What is the Woodpecker Method

Chess, a game as ancient as civilization itself, has been dissected, studied, and refined for centuries. The rise of different training techniques over time has offered players many ways to improve their skills. One such technique is the Woodpecker Method. Based on the book “The Woodpecker Method” by Axel Smith and Hans Tikkanen, this approach to chess training provides a unique take on improving calculation and pattern recognition skills. Let’s take a look at what exactly this method is all about.

The Woodpecker Method

What does the Woodpecker Method mean?

The term “Woodpecker Method” is based on the rhythmic pecking of woodpeckers. Just as a woodpecker repetitively strikes the same spot, this method entails repetitive solving of the same set of chess problems until patterns are deeply ingrained in the player’s memory.

However, the name also has a more personal meaning for the authors, and stated in their introduction:

Woodpecker method history

The Core Principle of the Woodpecker Method

The primary essence of the Woodpecker Method lies in its cyclical nature. Instead of solving countless new puzzles every day, players work through a set selection of problems multiple times. By doing so, they internalize the patterns, tactics, and strategies within these puzzles, gradually reducing the time needed to solve them. The method is based on three “cycles”:

  1. Initial Cycle: Players start by solving a set of chess problems, marking the time taken for each one. This initial round is more about understanding the puzzle and less about speed.
  2. Subsequent Cycles: Once the set is complete, players begin again, attempting to solve the puzzles more quickly than in the initial cycle. The goal is to recognize patterns faster and increase calculation speed.
  3. Final Cycle: By the time players reach their last cycle, they should be able to solve the puzzles significantly faster than their first attempt, demonstrating a deep internalization of the patterns.

The book gives the reader three difficulty levels; easy, intermediate, and advanced exercises. This means that no matter your level, there is something for you, and moreover, you can aim to “climb” up and progress to the advanced level.

Woodpecker Method Exercise Examples

Let’s take a look at example exercises from each level:

Easy Exercises

View Solution

View Solution

View Solution

Intermediate Exercises

View Solution

View Solution

View Solution

Advanced Exercises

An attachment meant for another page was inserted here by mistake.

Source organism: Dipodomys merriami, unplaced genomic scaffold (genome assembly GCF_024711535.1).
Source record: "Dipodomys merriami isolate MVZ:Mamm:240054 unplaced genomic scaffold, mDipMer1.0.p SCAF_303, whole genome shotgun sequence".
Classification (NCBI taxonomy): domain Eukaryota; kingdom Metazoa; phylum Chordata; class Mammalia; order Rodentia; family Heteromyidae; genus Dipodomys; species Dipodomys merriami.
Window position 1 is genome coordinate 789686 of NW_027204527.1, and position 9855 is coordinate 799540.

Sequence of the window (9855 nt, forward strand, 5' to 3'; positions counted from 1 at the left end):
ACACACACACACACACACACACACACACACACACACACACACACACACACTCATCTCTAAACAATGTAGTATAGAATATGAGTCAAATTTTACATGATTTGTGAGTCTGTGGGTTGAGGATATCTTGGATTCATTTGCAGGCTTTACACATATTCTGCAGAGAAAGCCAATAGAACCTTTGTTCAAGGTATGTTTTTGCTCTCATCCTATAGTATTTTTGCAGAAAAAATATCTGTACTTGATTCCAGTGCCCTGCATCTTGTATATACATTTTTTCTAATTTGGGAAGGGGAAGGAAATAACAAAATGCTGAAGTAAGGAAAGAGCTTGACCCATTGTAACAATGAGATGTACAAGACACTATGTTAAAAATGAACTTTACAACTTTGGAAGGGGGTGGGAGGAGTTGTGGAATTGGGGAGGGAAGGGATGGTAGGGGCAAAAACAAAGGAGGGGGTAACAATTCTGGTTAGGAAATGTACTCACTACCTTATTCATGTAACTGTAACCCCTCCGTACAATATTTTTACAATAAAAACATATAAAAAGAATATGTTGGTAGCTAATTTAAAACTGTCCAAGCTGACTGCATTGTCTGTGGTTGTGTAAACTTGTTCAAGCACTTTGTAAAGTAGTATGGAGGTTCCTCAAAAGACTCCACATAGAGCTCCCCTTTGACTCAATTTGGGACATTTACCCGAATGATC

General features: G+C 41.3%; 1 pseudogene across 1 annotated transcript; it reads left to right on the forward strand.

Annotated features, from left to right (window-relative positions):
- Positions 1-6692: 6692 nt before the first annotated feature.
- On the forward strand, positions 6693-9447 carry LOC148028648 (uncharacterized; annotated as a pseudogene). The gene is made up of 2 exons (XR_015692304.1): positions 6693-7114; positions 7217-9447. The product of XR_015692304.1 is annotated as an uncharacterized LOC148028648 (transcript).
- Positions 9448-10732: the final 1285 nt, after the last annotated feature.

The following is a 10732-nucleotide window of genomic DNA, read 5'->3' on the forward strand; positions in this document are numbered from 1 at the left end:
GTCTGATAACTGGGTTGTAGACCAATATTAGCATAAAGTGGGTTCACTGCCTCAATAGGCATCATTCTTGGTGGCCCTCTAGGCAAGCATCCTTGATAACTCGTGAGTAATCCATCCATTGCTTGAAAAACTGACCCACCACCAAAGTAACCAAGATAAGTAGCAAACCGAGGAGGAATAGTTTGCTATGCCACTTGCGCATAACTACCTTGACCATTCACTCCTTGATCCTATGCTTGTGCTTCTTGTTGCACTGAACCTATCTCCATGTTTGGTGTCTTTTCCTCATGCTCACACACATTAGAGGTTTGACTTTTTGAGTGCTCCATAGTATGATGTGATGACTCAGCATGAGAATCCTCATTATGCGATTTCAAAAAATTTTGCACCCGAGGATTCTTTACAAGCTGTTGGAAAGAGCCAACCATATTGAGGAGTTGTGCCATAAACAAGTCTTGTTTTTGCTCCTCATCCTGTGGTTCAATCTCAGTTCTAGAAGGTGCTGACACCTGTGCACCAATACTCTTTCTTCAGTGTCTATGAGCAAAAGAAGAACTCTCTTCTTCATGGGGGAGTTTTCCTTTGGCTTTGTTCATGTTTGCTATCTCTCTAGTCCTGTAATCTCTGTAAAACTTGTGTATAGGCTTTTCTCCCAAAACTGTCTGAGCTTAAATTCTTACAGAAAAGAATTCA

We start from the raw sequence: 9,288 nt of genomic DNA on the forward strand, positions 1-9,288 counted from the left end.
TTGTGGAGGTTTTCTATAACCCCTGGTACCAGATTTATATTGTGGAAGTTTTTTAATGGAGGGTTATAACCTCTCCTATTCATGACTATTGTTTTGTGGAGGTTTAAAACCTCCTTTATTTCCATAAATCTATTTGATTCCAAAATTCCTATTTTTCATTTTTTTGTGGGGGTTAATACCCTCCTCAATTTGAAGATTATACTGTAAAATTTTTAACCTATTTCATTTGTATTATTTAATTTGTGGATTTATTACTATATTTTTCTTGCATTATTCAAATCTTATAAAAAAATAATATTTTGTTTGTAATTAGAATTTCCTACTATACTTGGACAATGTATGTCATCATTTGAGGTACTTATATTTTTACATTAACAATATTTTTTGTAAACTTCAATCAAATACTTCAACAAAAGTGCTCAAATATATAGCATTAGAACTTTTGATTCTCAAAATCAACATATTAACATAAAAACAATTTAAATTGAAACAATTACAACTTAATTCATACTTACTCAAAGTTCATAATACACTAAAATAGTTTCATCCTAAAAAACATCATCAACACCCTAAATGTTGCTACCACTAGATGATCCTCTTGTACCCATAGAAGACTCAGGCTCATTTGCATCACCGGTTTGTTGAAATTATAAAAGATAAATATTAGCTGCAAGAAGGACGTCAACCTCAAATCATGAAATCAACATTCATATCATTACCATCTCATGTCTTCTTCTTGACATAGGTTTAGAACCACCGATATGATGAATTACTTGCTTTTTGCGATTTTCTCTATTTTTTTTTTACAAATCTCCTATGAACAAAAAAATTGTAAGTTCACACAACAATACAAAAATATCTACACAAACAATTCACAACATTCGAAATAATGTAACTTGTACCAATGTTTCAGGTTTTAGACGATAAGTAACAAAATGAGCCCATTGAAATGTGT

View Solution

View Solution

View Solution

Benefits of the Woodpecker Method & Expected Results

Pattern Recognition: Regular exposure to the same set of problems reinforces the patterns and tactical motifs in a player’s mind. Over time, these patterns become second nature, allowing for quicker recognition during actual games.

Enhanced Calculation Skills: As players work through the puzzles repetitively, they begin to calculate variations faster and with more accuracy.

Focus on Quality: Instead of jumping from one random puzzle to the next, players focus on a select set, ensuring quality over quantity in their training.

The authors exemplify the achievable results from using the Woodpecker method; Hans Tikkanen trained with the method in the Spring of 2010 and achieved three GM norms as well as +2500 rating that Summer! He elaborates on his successful training with the following:

Such quick results from any type of chess training are rare in my experience, but for me the Woodpecker Method seemed to be just what the doctor ordered! The increased tactical acuity and consistency that came from working so hard with the method significantly decreased my blunders and made me more confident at the board.
Would I have made the same improvement with some other type of training? It’s not impossible – but my playing strength had not taken any significant leap in years, so I had been at a loss as to what to do differently to succeed. Although the Woodpecker Method probably wasn’t the only way for me to raise my play, it certainly proved to be a way.

Just with any training method, the secret ingredient will always be consistency, and the Woodpecker Method’s foundation lies on just that.

Implementing the Method

For those intrigued by the Woodpecker Method, starting is straightforward. Smith and Tikkanen’s book provides over 1000 puzzles, all carefully selected for this approach. However, players can also compile their own set of puzzles The key is consistency in revisiting the same set of problems and continually striving to improve speed and accuracy.

Ultimately, the Woodpecker Method by Axel Smith and Hans Tikkanen offers a fresh perspective on chess training. By emphasizing repetition, pattern recognition, and quality of practice, it presents a systematic approach to enhancing one’s skills. While not every method works equally well for every player, the Woodpecker Method is certainly worth a try for those looking to take their game to the next level.

Take a look at the wide range of tactics books available on Forward Chess. Happy solving!

Exercise Solutions

Easy 1:

Easy 2:

Easy 3:

Intermediate 1:

Intermediate 2:

Intermediate 3:

Advanced 1:

Advanced 2:

Advanced 3:

Latest posts by Charlize (see all)

Leave a Reply